keywords = "Estradiol, Lung injury, Nongenomic effects, Pulmonary hypertension, Sex hormones, Shock",
author = "Tim Lahm and Crisostomo, {Paul R.} and Markel, {Troy A.} and Meijing Wang and Weil, {Brent R.} and Novotny, {Nathan M.} and Meldrum, {Daniel R.}",
year = "2008",
month = "7",
doi = "10.1097/CCM.0b013e31817d1a92",
language = "English",
volume = "36",
pages = "2174--2183",
journal = "Critical Care Medicine",
issn = "0090-3493",
publisher = "Lippincott Williams and Wilkins",
number = "7",

}

TY - JOUR

T1 - The effects of estrogen on pulmonary artery vasoreactivity and hypoxic pulmonary vasoconstriction

T2 - Potential new clinical implications for an old hormone

AU - Lahm, Tim

AU - Crisostomo, Paul R.

AU - Markel, Troy A.

AU - Wang, Meijing

AU - Weil, Brent R.

AU - Novotny, Nathan M.

AU - Meldrum, Daniel R.

PY - 2008/7

Y1 - 2008/7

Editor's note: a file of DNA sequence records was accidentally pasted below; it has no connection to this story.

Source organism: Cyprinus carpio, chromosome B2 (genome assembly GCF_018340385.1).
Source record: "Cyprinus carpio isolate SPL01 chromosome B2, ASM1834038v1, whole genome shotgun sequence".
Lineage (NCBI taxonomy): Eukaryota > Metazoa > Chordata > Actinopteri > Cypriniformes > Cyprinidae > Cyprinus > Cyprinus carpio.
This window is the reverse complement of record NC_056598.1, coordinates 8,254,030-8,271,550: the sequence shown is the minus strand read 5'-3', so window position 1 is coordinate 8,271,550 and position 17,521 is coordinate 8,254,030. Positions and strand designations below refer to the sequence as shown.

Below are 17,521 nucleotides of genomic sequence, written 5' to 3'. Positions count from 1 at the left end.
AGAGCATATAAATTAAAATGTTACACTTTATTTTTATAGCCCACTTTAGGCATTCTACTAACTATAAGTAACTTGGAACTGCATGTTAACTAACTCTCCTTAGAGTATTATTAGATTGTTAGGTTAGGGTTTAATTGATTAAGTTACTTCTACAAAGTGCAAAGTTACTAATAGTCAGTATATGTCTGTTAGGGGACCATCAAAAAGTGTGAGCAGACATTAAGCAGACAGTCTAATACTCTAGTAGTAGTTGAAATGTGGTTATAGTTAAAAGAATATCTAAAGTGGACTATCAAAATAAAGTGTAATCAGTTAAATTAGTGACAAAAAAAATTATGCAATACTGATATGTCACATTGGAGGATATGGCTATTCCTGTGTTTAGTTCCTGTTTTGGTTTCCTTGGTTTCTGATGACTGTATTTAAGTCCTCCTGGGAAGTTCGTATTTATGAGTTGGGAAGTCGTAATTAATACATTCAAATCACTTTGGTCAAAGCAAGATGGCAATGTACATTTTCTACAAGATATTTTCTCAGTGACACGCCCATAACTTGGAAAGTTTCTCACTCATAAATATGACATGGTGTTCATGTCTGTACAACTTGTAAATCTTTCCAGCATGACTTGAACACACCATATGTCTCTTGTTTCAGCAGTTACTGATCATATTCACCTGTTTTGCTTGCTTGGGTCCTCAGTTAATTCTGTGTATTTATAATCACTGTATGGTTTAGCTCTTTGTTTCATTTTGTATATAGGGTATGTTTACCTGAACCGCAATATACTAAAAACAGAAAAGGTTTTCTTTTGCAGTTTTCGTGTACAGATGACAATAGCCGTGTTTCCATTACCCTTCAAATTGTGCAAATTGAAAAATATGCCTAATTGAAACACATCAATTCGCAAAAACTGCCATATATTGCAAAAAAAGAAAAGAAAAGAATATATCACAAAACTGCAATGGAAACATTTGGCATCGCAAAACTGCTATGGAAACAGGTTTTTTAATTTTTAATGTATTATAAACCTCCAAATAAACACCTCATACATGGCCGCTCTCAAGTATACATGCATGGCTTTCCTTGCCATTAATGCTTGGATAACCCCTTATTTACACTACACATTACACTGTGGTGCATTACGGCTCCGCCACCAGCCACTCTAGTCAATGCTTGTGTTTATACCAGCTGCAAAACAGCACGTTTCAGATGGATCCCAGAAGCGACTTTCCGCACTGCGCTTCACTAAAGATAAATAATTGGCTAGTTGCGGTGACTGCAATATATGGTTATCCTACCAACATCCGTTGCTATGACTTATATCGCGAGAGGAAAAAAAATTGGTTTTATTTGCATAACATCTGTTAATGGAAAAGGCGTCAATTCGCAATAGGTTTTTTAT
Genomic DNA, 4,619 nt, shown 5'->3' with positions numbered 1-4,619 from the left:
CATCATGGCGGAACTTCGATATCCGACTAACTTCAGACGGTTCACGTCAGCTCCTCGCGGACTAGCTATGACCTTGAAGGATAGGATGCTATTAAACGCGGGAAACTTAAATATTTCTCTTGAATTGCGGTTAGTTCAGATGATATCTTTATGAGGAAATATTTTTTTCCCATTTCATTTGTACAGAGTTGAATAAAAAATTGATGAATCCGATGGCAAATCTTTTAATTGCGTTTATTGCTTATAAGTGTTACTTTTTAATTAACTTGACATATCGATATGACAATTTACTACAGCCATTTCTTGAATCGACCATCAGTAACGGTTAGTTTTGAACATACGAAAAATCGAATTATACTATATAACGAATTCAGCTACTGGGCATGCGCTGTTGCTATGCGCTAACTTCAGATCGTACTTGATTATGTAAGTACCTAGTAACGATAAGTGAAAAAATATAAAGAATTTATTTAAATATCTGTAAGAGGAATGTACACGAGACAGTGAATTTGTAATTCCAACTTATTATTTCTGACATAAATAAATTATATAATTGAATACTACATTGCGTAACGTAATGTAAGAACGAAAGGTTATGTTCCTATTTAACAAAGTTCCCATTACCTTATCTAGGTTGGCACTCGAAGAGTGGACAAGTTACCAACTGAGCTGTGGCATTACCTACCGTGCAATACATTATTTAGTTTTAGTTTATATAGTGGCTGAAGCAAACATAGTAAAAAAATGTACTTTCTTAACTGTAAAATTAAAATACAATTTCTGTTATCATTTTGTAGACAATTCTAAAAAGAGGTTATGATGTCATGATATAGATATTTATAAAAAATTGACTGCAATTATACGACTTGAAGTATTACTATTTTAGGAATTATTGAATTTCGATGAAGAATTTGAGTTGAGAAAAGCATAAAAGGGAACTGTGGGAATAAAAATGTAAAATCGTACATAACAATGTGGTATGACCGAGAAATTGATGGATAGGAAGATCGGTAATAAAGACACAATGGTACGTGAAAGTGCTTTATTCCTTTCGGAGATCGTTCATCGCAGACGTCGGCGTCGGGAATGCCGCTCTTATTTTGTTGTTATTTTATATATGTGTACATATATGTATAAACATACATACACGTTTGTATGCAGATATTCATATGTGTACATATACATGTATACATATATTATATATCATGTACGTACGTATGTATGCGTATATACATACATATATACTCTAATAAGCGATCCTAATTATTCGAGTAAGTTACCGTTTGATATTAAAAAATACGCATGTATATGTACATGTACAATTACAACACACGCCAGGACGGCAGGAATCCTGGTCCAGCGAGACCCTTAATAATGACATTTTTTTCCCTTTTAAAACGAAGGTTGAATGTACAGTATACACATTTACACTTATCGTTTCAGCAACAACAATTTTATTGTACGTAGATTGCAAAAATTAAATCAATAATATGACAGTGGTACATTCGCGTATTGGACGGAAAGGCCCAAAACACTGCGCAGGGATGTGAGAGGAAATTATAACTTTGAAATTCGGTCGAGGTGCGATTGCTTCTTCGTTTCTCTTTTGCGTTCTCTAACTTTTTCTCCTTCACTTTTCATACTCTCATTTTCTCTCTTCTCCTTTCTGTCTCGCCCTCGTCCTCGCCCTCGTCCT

N2 - BACKGROUND AND OBJECTIVES: Recent research recognizes gender as a major factor determining the outcomes in trauma, ischemia/reperfusion, shock, and sepsis. In particular, estrogen has been demonstrated to exert protective effects in these settings. The effects of estrogens on the pulmonary vasculature are potent and complex yet not fully understood. A better mechanistic understanding may allow for future therapeutic interventions in pulmonary hypertensive crises after cardiac surgery and during acute lung injury as well as in patients with pulmonary arterial hypertension. DATA SOURCES AND STUDY SELECTION: We searched PubMed for articles in the English language by using the search words pulmonary hypertension, hypoxic pulmonary vasoconstriction, estrogen, estradiol, inflammation, acute injury, ischemia reperfusion, sepsis, trauma, and burns. These were used in various combinations. We read the abstracts of the relevant titles to confirm their relevance, and the full articles were then extracted. References from extracted articles were checked for any additional relevant articles. DATA EXTRACTION AND SYNTHESIS: Estrogen plays a critical role in the improved outcomes in the settings of trauma, shock, sepsis, myocardial ischemia/reperfusion, and acute lung injury. Several new mechanisms of action have been identified. In the pulmonary vasculature, estrogen causes vasodilation and attenuates the vasoconstrictor response to various stimuli, including hypoxia. This is mediated by increased levels of prostacyclin and nitric oxide as well as decreased levels of endothelin-1. In addition, effects on intracellular signaling pathways and several kinases as well as anti-inflammatory mechanisms may contribute as well. Recent studies suggest the importance of acute, nongenomic effects. CONCLUSION: Estrogen exerts a variety of nongenomic actions, which may allow for future therapeutic interventions in pulmonary vascular disease.